THE Lesotho Football Association (LeFA) secretary general, Mokhosi Mohapi, has defended his organisation’s failure to charter a plane for the senior national men’s soccer team, Likuena when they played Uganda in Kampala on the 13th of this month.
Likuena travelled to Uganda for the first leg of their 2019 African Cup of Nations qualifier which they lost 3-0 before falling 0-2 at home on Tuesday.
However, the boys endured difficult traveling conditions as they had to drive from Johannesburg to Maseru after they landed in South Africa on Sunday evening and only arrived in the country in the wee hours of Monday.
On the other hand, their visiting opponents had long landed in Lesotho on Sunday afternoon aboard a chartered plane and had enough time to settle before the game on Tuesday. Apart from the favourable travelling conditions, the Cranes received a boost when the Ugandan President Yoweri Museveni gave the squad US$5000 (about M72 000) each for each of the matches as compared to the paltry M800 Likuena players received from the association.
LeFA has suffered immense criticism from football supporters owing to the manner in which they handled the affairs relating to the match and Mohapi told the Sunday Express on Friday that there was nothing they could have done because they did not have the money to charter a plane for the team.
“People need to understand that chartering a plane is not cheap,” Mohapi said.
“We had two quotations, the first was for M900 000 while the second was for M1, 4 million.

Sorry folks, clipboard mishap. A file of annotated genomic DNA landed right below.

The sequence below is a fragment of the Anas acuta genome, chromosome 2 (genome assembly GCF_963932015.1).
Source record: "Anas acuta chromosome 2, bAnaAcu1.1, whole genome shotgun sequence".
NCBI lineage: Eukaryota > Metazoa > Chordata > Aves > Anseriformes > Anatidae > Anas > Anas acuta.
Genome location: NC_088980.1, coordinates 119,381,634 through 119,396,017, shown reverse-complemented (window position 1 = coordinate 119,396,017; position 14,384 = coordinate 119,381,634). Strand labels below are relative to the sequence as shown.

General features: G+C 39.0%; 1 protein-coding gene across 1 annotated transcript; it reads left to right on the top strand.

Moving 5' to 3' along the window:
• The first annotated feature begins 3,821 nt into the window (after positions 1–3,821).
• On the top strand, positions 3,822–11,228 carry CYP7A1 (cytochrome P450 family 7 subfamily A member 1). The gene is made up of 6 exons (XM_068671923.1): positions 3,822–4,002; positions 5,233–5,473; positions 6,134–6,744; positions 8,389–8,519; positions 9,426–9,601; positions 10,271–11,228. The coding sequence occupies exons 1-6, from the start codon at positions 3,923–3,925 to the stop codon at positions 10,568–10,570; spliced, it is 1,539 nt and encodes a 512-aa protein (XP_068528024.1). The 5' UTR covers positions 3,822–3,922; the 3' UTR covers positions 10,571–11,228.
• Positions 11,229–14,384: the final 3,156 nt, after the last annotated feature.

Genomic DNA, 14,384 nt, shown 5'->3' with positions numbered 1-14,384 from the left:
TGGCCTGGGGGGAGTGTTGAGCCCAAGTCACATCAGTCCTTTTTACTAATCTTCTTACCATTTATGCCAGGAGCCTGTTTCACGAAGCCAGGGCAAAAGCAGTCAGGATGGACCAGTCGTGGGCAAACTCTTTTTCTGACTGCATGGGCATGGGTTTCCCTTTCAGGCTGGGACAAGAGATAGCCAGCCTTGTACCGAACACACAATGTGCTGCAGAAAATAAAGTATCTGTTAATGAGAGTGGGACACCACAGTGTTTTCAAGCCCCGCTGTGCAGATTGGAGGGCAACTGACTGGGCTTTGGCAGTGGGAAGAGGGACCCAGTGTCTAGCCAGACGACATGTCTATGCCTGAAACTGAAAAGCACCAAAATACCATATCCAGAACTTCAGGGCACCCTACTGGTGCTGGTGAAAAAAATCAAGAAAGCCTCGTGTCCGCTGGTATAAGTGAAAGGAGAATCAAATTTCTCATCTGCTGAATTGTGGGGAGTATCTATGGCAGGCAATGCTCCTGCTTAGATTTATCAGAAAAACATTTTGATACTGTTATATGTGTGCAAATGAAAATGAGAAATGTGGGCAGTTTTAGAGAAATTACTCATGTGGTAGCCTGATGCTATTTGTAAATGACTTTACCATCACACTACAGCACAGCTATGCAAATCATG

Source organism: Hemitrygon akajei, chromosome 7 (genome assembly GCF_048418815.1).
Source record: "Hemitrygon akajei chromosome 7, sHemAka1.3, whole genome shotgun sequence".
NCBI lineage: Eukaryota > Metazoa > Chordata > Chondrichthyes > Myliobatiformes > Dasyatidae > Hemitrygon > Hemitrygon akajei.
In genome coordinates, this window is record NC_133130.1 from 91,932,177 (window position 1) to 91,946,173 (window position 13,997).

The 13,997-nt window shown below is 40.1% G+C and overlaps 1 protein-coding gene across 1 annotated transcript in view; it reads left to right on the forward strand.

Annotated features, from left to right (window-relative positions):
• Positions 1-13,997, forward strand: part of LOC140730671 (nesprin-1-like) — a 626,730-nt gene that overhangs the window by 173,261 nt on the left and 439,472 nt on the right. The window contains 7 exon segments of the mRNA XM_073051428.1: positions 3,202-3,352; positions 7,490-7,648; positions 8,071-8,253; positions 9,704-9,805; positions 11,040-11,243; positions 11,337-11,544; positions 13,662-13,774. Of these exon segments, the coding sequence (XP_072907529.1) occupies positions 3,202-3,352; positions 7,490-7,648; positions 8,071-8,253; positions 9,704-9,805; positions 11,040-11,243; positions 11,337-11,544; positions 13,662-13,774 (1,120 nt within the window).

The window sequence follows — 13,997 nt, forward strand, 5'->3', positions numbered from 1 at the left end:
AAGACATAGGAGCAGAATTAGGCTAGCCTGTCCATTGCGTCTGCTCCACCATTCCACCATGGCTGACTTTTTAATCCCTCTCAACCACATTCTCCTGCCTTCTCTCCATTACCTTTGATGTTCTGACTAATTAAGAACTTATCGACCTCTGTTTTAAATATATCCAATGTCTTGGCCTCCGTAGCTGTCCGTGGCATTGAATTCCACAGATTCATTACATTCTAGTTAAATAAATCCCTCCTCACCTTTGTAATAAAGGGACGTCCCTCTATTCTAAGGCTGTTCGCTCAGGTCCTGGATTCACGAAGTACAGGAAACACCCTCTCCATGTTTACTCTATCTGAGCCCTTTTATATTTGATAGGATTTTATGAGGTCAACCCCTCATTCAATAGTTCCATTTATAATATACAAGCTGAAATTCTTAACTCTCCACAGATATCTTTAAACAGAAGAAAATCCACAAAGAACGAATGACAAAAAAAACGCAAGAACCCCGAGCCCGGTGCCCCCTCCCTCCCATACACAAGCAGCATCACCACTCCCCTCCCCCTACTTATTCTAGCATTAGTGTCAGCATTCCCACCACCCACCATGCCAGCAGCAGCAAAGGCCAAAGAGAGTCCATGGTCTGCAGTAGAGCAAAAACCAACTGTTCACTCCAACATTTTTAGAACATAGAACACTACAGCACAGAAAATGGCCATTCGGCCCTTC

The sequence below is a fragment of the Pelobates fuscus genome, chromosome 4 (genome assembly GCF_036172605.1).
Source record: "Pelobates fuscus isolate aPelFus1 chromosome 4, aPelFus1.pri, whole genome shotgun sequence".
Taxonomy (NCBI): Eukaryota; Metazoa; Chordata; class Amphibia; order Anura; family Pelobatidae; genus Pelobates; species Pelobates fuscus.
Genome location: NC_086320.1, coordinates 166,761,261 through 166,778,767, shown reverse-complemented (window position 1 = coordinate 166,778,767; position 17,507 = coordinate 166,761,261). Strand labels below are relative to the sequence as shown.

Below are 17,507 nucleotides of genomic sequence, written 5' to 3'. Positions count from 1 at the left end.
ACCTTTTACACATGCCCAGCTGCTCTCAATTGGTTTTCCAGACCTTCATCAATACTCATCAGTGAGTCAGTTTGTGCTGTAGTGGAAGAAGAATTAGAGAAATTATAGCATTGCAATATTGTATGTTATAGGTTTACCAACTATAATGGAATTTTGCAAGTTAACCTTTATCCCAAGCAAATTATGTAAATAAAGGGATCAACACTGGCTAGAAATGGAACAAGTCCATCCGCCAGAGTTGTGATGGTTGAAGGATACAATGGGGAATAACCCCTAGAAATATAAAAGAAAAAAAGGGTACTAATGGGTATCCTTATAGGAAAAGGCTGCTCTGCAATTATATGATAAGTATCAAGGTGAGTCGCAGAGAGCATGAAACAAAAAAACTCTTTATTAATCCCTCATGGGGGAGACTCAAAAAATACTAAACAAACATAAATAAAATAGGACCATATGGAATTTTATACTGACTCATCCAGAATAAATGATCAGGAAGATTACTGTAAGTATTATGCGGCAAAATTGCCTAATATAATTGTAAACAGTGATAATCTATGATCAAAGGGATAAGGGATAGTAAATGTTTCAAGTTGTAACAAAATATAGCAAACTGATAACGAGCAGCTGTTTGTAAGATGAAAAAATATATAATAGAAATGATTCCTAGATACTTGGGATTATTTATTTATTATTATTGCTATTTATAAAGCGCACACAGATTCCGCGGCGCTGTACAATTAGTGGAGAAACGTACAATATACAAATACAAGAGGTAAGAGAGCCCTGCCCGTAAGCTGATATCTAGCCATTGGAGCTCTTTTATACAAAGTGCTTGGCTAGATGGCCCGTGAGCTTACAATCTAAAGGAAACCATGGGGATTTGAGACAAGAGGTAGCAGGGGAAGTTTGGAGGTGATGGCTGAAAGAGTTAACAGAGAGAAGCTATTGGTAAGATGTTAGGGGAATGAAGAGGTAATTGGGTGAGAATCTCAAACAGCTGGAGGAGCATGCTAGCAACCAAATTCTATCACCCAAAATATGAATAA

“I don’t think as a country we could have afforded that because the government is responsible for the matches. It doesn’t happen because even our Prime Minister doesn’t charter a plane.
“Before we paid for this trip, we looked for possible options because we understood that anything above five hours in traveling was going to be a disaster for our players in terms of fatigue especially because these were back-to-back matches.
“Going with the Ugandans flight and using a bus from OR Tambo to Maseru was the only viable option for us as some required us to connect via other countries such as Ethiopia so our players would still be jet lagged. I communicated with the Ugandan association and we initially agreed that we would use the same flight to OR Tambo from Kampala but that changed when they chartered a plane.
“This proves how committed other countries are in sports. Unfortunately, the money that we requested from the government had to go through the Lesotho Sports and Recreation Commission’s (LSRC) account first and until today (Friday) that money is not yet in our account. We only received the letter from the ministry of Sports which said they gave us M2 million.”
LSRC chief executive officer Mofihli Makoele said it is the standard procedure that the money is transferred to their account first but said the associations could still access the funds before it could be deposited into their own accounts.
“There is nothing new about money coming late from the government. Even now we have a team that is preparing to go to Botswana this December but we still haven’t received the money despite submitting our budget last year.
“It is also the procedure that LeFA’s money is deposited into our account. All these associations’ funds from the government are transferred into our account and the associations tell us what they want to do with the money and we give them the go ahead. Of course, LeFA’s money is in the LSRC account but that is the same money they have been using for all the AFCON qualifiers starting with the Cape Verde match,” Makoele said.
Makoele, who is the former LeFA chief executive officer, said he attempted to charter a plane for Likuena during his tenure but to no avail.
“I once tried that when I was still at LeFA, I think Likuena were supposed to play Comoros in the AFCON qualifiers and it was so expensive and I realised it was not possible. Of course, it is not healthy for players to travel for such long distances without getting enough time to recover but that is what we can afford as a country,” Makoele said.